The death and destruction caused by the explosion at a central Texas fertilizer factory was all too familiar to residents of Toulouse, France.
An explosion in September 2001 at a Toulouse factory that made fertilizer from ammonium nitrate—the same chemical used in the plant in Texas—left 31 people dead, injured more than 2,000, and caused over $3 billion in property damage.
More than a decade later, residents wonder why such a dangerous manufacturing process was ever permitted in a populated area—especially given ammonium nitrate’s deadly track record. “We think of ammonium nitrate fertilizer as a perfectly ordinary product,” says Stella Bisseuil, a local lawyer who represented victims and their families after the blast. “But at its base, it is an explosive.”
The chemical has caused some of the world’s worst human-made disasters, including the deadliest industrial accident in U.S. history, an April 1947 explosion in Texas City, Tex., that killed at least 581 people. In that case, fire detonated tons of ammonium nitrate fertilizer that was being loaded aboard ships in a harbor. Over the past decade, truck accidents involving ammonium nitrate fertilizer have killed a total of 57 people in Mexico, Romania, and Spain. The explosion of a train loaded with ammonium nitrate fertilizer in North Korea in 2004 is believed to have caused 161 deaths and 1,300 injuries.
The danger was underscored in 1995, when Timothy McVeigh used ammonium nitrate fertilizer in the bombing of the Alfred P. Murrah Federal Building in Oklahoma City, which killed 168 people. Since then, the U.S. government has placed more-stringent restrictions on the sale and purchase of ammonium nitrate fertilizer. Yet it continues to be produced in factories situated near homes, businesses, and public buildings, as was the case in the community of West, the site of Wednesday night’s explosion.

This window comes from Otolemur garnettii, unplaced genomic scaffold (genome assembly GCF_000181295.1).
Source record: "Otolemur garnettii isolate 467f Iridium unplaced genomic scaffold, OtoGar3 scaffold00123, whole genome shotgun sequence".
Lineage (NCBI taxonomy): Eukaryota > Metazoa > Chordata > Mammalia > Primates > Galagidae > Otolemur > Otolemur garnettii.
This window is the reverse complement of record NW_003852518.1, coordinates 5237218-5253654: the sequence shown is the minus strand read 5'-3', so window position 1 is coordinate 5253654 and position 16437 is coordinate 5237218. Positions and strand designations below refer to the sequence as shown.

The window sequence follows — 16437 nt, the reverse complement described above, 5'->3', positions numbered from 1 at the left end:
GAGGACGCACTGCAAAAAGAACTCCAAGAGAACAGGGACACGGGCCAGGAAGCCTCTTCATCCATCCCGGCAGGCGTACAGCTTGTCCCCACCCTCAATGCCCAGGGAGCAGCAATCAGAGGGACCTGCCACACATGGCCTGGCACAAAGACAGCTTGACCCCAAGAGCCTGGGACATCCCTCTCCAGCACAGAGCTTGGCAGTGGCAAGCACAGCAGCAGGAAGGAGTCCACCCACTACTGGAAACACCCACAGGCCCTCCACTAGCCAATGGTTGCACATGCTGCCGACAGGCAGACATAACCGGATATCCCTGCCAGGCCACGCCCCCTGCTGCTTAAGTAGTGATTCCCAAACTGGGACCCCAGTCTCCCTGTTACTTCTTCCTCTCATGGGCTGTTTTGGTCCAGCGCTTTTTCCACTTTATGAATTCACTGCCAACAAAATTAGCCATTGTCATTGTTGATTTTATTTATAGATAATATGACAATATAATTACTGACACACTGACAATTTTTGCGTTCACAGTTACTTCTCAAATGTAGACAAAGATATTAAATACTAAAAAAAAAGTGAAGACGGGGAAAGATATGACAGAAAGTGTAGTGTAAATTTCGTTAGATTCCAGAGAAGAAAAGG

The Toulouse factory, owned by a subsidiary of oil major Total called AZF, wasn’t rebuilt after the 2001 blast, and in 2003, France passed a law requiring tougher regulation of ammonium nitrate fertilizer production. The law requires a “security perimeter” around factories handling the chemical, lawyer Bisseuil says. But, she says, the law isn’t being fully enforced. Many factories remain in populated areas, and authorities are reluctant to close them or demolish nearby homes, she says. “We can’t easily implement it.”